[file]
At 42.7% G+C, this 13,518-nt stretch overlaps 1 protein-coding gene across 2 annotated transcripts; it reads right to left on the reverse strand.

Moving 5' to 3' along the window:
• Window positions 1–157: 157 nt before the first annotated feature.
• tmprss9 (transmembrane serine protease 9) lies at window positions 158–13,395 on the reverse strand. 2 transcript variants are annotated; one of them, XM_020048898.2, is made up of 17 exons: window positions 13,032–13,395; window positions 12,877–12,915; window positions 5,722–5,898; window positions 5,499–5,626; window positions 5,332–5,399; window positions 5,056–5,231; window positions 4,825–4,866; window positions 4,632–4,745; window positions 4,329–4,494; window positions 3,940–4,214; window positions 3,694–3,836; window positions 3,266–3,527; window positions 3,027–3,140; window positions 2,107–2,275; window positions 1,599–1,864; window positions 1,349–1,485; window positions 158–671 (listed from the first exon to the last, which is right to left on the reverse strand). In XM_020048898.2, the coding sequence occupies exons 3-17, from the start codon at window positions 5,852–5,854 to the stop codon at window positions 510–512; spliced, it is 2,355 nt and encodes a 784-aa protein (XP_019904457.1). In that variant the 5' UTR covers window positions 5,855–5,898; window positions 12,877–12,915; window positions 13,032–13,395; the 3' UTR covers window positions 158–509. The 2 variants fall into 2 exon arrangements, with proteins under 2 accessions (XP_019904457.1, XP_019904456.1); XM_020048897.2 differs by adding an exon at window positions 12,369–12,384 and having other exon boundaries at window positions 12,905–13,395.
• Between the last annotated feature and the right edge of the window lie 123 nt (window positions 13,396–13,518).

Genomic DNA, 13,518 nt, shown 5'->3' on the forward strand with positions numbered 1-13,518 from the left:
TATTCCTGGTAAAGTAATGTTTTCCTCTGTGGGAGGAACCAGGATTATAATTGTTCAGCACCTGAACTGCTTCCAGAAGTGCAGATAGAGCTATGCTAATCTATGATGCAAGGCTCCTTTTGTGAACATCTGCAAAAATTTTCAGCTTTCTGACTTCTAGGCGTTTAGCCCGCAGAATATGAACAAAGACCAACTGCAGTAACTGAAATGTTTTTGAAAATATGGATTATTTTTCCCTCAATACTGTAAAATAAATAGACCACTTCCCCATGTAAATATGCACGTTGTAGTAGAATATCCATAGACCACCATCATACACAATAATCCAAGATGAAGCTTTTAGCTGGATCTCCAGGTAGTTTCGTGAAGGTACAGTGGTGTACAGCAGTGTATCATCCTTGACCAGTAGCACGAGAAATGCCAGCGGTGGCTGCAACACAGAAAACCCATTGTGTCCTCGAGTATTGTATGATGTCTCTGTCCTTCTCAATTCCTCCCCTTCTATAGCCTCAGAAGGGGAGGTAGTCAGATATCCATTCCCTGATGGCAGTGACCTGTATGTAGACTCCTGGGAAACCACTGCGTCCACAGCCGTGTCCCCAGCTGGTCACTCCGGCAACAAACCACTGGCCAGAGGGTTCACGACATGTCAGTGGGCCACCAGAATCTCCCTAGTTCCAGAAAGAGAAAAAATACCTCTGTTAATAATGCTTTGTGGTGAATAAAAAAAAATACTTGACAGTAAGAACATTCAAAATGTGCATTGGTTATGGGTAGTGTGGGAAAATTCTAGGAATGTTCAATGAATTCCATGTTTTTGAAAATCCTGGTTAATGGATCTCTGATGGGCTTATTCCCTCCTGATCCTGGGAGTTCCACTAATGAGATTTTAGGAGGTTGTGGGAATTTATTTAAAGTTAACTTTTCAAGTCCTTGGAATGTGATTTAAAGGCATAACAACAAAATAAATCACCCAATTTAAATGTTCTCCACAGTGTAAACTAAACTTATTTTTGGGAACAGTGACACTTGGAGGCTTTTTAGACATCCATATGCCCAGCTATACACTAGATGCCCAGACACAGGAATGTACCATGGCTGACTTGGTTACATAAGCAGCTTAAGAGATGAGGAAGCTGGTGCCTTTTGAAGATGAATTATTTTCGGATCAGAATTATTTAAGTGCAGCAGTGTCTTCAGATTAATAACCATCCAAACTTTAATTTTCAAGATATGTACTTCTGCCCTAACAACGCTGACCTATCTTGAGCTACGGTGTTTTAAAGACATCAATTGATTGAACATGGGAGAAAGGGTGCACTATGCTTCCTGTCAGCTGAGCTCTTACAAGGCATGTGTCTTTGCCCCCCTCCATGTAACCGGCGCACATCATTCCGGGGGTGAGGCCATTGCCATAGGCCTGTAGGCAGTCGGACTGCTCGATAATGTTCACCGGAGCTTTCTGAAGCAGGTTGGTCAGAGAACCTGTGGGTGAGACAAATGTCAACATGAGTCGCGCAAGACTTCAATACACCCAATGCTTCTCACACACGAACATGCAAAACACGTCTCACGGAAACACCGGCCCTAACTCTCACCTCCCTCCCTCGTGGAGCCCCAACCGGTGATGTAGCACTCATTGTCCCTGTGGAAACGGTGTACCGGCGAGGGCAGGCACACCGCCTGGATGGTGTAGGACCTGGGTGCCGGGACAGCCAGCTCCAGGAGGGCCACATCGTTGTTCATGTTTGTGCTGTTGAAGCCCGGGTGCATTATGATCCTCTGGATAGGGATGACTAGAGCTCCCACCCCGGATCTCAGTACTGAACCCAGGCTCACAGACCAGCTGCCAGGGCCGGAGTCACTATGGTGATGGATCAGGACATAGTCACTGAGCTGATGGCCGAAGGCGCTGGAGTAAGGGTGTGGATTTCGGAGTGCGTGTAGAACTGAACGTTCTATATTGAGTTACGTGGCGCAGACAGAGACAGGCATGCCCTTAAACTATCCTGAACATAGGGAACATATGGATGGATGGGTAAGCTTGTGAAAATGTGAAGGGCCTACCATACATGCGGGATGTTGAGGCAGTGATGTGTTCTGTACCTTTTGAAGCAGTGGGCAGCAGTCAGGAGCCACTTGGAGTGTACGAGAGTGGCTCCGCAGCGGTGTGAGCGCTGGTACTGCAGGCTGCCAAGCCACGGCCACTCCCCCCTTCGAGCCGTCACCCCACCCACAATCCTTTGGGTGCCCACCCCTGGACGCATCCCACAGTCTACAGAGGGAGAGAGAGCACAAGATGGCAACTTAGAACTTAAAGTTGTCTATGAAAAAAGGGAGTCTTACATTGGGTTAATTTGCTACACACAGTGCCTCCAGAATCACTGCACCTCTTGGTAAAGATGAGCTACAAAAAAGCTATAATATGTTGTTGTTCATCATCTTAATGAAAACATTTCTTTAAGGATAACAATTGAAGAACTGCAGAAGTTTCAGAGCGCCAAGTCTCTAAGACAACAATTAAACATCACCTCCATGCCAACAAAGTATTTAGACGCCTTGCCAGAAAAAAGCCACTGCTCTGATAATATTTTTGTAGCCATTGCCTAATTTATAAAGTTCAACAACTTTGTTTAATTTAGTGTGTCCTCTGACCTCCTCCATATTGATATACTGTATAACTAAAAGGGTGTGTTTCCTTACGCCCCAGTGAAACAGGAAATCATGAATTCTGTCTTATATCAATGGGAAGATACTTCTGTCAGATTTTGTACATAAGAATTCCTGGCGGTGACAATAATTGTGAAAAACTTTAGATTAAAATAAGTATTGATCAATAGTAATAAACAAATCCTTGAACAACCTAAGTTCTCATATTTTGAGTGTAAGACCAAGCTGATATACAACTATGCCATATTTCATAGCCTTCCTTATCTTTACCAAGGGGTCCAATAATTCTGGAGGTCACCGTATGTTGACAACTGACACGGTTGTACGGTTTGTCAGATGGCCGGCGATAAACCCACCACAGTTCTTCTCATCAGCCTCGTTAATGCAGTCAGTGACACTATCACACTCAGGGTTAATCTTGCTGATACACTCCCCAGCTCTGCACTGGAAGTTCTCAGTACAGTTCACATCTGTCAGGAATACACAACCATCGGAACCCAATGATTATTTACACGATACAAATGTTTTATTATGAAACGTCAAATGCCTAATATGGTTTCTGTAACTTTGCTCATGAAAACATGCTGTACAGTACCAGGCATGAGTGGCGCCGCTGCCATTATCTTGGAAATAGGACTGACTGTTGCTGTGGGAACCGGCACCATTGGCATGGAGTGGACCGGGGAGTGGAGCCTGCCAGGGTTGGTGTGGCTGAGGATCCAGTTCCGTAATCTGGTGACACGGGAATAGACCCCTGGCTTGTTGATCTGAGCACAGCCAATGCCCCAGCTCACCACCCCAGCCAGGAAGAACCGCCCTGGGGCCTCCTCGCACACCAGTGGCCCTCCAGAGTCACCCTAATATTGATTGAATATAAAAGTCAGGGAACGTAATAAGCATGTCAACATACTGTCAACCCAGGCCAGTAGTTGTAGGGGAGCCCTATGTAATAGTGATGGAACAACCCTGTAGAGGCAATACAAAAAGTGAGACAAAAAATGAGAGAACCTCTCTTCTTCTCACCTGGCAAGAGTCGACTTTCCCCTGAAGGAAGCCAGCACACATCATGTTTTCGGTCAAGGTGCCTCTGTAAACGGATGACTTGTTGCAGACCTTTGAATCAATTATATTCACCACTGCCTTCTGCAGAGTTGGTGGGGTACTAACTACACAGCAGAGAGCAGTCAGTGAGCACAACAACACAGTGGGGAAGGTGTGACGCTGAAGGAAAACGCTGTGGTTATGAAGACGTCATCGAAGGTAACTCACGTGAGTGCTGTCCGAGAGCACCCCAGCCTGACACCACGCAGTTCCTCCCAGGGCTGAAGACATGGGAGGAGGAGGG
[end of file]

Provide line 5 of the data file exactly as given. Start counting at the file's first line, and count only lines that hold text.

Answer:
• Between the last annotated feature and the right edge of the window lie 123 nt (window positions 13,396–13,518).